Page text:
Actavis Generics has devoted significant resources to research and development. It conducts its R&D activities through a network of more than 20 global R&D centers, the majority of which are being acquired by Teva. As a result of these activities, Actavis Generics had a pipeline of more than 200 Abbreviated New Drug Applications ("ANDAs") on file in the United States as of December 31, 2014.

The special purpose combined financial statements and other information relating to Actavis Generics are included in a Report of Foreign Private Issuer on Form 6-K filed by us with the SEC on November 30, 2015.

11.2.2 Valuation - PT $183/sh

The adjustment to our previously ascertained valuation is a straightforward addition of the cash consideration and removal of the corresponding business units. We note that whereas Teva paid 40.5B for Actavis Generics, its value is closer to 18.3B (i.e. Teva paid more than double what the business is worth even without taking the operating distortion/NOLs into account). Running the calculation:

AGN EV post-deal = Legacy Allergan + LALAG = 42.4B + 25.7B = 68.1B

MC = EV - LT Debt + Cash = 68.1B - 38.6B + 40.5B + 2.3B = 72.3B

Price = MC/Shs = 72.3B/395M =$183/sh

This obviously also does not take into account the value-adding or value-destroying effect of buybacks, future transactions, or the like.

We'll take the average of the deal and no-deal scenarios as our, PT of$155/sh.

11.2.3 Debt repayment

AGN's ability to repay debt after the transaction is impossible to predict. However, Brent has stated:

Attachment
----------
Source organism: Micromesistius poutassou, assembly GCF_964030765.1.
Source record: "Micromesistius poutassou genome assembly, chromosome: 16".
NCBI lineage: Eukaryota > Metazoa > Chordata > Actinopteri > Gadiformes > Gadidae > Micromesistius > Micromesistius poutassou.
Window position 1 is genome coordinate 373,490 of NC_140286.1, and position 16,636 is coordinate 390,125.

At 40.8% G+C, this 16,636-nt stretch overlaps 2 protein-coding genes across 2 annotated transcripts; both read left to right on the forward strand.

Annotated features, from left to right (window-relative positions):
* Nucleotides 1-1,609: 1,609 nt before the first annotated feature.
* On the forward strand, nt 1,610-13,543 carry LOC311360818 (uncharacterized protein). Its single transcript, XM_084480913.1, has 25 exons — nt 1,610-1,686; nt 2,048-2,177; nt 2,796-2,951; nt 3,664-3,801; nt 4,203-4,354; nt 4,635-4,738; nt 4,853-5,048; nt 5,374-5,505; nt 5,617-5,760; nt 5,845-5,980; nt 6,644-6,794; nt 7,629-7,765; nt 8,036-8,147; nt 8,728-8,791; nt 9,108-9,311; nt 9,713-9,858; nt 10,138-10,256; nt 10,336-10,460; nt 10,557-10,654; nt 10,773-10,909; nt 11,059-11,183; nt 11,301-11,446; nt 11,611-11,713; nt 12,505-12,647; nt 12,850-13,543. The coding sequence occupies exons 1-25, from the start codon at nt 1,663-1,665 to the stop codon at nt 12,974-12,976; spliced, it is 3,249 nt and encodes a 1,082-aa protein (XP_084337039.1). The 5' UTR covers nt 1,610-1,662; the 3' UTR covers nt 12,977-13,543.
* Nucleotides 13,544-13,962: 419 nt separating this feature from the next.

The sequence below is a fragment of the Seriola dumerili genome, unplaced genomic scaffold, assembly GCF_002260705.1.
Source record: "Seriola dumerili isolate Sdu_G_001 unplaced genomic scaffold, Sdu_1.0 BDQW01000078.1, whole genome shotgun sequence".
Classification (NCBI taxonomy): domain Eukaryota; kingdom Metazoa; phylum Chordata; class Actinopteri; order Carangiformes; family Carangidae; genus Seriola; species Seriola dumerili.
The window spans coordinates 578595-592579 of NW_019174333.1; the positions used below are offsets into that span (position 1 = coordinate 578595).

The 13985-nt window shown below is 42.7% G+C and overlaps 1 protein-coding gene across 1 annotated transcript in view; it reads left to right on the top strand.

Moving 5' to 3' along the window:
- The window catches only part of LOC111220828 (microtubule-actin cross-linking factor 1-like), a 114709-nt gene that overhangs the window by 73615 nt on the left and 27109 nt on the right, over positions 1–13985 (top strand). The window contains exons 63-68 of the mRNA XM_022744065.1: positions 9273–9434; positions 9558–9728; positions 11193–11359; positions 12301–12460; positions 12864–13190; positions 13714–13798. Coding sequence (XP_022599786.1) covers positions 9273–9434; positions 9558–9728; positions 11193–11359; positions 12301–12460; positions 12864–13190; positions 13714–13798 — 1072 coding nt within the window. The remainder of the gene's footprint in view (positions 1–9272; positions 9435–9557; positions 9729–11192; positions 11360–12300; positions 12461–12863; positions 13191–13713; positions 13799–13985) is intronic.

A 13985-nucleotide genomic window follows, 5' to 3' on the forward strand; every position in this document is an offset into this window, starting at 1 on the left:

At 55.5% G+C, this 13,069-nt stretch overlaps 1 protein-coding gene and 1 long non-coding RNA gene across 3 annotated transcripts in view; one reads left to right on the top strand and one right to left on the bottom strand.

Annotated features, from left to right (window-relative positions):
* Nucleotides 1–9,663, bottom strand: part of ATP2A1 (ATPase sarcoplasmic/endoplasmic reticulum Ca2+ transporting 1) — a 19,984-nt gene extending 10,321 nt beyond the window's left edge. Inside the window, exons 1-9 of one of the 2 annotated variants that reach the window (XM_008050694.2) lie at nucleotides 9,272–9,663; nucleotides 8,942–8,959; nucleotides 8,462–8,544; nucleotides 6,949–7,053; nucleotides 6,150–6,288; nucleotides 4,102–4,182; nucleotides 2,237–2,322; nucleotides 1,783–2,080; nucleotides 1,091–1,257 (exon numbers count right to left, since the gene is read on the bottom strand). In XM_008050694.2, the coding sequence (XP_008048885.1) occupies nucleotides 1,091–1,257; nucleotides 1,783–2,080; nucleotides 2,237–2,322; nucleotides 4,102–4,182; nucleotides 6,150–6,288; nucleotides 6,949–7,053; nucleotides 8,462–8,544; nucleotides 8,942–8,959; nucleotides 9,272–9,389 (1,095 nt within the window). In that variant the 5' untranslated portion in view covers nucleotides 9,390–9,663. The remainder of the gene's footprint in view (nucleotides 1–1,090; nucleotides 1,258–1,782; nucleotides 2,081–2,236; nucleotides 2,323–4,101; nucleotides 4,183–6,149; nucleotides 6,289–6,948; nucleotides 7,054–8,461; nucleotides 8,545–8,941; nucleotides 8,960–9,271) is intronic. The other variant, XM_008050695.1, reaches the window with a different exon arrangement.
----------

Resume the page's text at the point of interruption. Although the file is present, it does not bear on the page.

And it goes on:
The company's stock buybacks will begin immediately after the close of a deal for Teva Pharmaceuticals to Allergan's generic drug business for $40.5 billion. The company will start buying back stock in increments of $4 to $5 billion when the deal wraps up this month, Saunders said, then renew the program until it exhausts the $10 billion.

"My sense is that will take us several months to do the whole thing but we will get it done," he said, adding that the Dublin-based company could not complete an immediate buyback because of Irish law.

The Teva deal will also allow the company to pay down about $8 billion in debt immediately. Another $2 billion in debt will be paid over the next 18 months as bonds mature, Saunders said. The rest of the profits from the Teva deal, Saunders said, are designated for growth.

"That will leave us net round number about $20 billion including cash flow from operations to invest for growth," he said. "We'll be looking to bolster our position in the categories in which we compete through M&A."

This means the intended debt repayment is around 10B, leaving a 30B balance. Most of the issues already highlighted will still pertain (recall this debt balance will approximate VRX's).

11.2.4 Teva management's pay incentives to close the deal

If a deal on Actavis Generics is clearly not in shareholders'/bondholders' best interests (even if you only took into account the overpayment consideration, and ignored the Valeant-related pricing pressure or deeper problems outlined in this article), why does Vigodman continue to promote the deal as the greatest thing since sliced bread? I don't know the answer, but my guess is he and his team are getting paid well for their poor stewardship: